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Presentation #1 Title

"The Christian Neighbor" by White Kennett: How a Sermon Published in 1711 is Still Relevant Today

Presentation #1 Abstract

On October 29, 1711, the then-Dean of Peterborough, White Kennett, D.D., shared a message that may be more relevant in America in 2019 than it was for its original audience. Dr. Kennett preached a sermon, “The Christian Neighbor,” during which he defined a Christian’s neighbor not by a collective religion, a common nationality, or a shared hometown, but rather as any person on Earth who needs our love, friendship, or other gifts that God has granted us. In the current period of blind nationalism and media-driven scare tactics, this message has become lost to groups of Christians all around the globe. In the United States, our government has attacked the Christian’s neighbor and denied Christian Americans the right to share our gifts with those who need it most. Even some Christians are now calling for closed borders, harsh immigration legislation, and reduced aid to people in need. Dr. Kennett’s sermon, though a beautiful guide to living life as a Christian should, is not free of flaws. Kennett’s anti-Catholic and anti-Semitic ideology hurts his overall message. However, if those sentiments are removed from the work, what is left is a picture of love; the love that Jesus directed and demanded of those that would bear the name Christian.

At-A-Glance Bios- Presenter #1

Bradley Havenar served 14.5 years in the United States Marine Corps and was medically retired in 2017. He has since earned his BA in History with a Minor in Race and Ethnic Studies from the University of Central Oklahoma in 2019. Currently, Bradley is enrolled in the Master of Divinity program at Phillips Theological Seminary in Tulsa, OK.

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"The Christian Neighbor" by White Kennett: How a Sermon Published in 1711 is Still Relevant Today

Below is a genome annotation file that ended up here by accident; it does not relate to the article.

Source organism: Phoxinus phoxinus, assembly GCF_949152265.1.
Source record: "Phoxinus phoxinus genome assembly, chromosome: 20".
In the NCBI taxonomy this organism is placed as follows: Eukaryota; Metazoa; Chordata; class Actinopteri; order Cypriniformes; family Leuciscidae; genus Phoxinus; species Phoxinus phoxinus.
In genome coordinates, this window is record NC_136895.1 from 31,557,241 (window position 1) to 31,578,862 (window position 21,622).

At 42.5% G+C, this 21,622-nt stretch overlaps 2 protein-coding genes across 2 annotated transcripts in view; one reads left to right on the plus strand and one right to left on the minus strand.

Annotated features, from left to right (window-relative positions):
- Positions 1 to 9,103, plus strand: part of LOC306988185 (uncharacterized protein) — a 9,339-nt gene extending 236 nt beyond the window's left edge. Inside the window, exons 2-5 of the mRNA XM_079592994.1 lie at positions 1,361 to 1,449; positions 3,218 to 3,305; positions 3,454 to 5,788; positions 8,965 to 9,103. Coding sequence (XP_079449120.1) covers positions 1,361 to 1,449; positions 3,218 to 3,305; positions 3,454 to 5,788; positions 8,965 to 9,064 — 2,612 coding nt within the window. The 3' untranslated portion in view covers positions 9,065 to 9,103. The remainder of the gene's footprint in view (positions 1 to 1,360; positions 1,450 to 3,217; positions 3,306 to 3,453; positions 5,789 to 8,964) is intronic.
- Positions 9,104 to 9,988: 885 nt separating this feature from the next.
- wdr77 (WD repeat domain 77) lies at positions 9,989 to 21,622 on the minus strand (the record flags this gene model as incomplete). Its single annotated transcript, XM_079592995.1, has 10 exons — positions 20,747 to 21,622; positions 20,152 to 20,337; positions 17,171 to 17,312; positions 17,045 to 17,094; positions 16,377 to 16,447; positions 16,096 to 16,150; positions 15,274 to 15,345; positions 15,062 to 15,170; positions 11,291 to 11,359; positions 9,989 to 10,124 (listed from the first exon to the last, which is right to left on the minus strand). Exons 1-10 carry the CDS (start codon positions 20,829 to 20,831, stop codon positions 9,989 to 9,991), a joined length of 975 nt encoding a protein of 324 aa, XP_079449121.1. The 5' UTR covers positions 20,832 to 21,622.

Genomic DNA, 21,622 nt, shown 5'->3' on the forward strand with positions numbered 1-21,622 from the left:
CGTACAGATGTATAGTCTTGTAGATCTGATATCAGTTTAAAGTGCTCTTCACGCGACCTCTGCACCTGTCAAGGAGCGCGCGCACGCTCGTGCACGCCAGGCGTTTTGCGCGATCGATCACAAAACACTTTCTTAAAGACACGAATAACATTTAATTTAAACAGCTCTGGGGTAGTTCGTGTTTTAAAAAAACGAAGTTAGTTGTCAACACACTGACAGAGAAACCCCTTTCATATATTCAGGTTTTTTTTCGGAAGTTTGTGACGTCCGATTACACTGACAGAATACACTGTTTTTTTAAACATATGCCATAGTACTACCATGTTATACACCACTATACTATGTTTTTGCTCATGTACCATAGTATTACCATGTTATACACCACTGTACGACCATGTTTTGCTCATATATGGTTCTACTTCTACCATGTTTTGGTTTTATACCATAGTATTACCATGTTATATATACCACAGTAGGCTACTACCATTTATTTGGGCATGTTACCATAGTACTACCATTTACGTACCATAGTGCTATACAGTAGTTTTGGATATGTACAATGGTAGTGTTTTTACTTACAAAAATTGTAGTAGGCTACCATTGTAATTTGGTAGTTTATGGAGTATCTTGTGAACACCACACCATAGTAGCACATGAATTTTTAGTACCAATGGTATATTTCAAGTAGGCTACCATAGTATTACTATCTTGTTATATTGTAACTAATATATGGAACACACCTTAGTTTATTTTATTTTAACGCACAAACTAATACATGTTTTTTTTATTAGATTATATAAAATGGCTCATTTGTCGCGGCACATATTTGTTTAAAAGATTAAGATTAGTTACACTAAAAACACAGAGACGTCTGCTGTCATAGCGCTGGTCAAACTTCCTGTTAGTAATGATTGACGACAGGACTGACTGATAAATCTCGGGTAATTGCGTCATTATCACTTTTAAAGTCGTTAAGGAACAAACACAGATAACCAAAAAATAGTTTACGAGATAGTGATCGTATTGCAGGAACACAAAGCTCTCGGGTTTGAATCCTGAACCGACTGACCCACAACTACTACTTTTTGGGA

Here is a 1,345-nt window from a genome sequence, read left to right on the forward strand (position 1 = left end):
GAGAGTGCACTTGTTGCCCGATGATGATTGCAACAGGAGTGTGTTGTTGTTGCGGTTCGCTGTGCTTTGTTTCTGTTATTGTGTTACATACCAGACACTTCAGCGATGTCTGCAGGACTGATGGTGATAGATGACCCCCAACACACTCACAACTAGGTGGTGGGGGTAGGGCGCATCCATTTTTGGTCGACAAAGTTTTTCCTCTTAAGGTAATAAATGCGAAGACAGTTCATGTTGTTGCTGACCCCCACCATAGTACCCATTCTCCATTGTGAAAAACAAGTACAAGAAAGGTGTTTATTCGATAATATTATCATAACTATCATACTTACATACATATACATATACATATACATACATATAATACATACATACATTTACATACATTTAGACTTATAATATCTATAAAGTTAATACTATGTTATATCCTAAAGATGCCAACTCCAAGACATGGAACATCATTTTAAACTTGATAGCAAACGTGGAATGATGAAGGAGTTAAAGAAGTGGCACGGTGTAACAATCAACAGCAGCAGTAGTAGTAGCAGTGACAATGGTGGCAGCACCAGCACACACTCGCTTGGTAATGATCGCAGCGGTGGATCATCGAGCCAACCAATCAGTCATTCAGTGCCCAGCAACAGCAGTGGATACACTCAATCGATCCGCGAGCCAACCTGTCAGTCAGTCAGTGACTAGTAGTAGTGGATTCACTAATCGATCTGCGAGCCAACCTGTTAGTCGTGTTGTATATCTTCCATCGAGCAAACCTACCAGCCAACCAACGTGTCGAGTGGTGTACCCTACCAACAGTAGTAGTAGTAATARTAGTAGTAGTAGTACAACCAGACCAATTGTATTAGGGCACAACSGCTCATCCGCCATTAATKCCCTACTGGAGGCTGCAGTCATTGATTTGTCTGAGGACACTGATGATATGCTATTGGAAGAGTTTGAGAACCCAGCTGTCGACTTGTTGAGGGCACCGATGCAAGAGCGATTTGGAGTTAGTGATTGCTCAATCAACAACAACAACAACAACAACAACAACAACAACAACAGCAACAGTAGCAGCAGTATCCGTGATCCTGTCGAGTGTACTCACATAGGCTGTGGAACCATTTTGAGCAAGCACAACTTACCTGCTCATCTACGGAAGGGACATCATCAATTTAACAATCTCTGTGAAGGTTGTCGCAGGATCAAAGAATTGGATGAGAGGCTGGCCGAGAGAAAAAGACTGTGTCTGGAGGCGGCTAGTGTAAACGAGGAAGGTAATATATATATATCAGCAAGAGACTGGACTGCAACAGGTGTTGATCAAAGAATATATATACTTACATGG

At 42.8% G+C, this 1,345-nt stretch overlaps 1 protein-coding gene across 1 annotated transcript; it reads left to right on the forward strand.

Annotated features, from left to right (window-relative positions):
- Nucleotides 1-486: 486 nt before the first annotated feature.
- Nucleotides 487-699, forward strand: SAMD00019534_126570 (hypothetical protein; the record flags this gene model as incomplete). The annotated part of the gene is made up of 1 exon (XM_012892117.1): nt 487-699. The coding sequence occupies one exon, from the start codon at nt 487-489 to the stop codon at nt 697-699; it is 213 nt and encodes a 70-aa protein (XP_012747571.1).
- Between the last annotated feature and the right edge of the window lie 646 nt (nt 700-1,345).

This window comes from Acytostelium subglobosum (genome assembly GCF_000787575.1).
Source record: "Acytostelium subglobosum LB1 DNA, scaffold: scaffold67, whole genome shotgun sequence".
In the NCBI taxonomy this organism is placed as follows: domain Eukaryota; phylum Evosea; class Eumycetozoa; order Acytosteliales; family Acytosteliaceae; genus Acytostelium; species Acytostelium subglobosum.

On October 29, 1711, the then-Dean of Peterborough, White Kennett, D.D., shared a message that may be more relevant in America in 2019 than it was for its original audience. Dr. Kennett preached a sermon, “The Christian Neighbor,” during which he defined a Christian’s neighbor not by a collective religion, a common nationality, or a shared hometown, but rather as any person on Earth who needs our love, friendship, or other gifts that God has granted us. In the current period of blind nationalism and media-driven scare tactics, this message has become lost to groups of Christians all around the globe. In the United States, our government has attacked the Christian’s neighbor and denied Christian Americans the right to share our gifts with those who need it most. Even some Christians are now calling for closed borders, harsh immigration legislation, and reduced aid to people in need. Dr. Kennett’s sermon, though a beautiful guide to living life as a Christian should, is not free of flaws. Kennett’s anti-Catholic and anti-Semitic ideology hurts his overall message. However, if those sentiments are removed from the work, what is left is a picture of love; the love that Jesus directed and demanded of those that would bear the name Christian.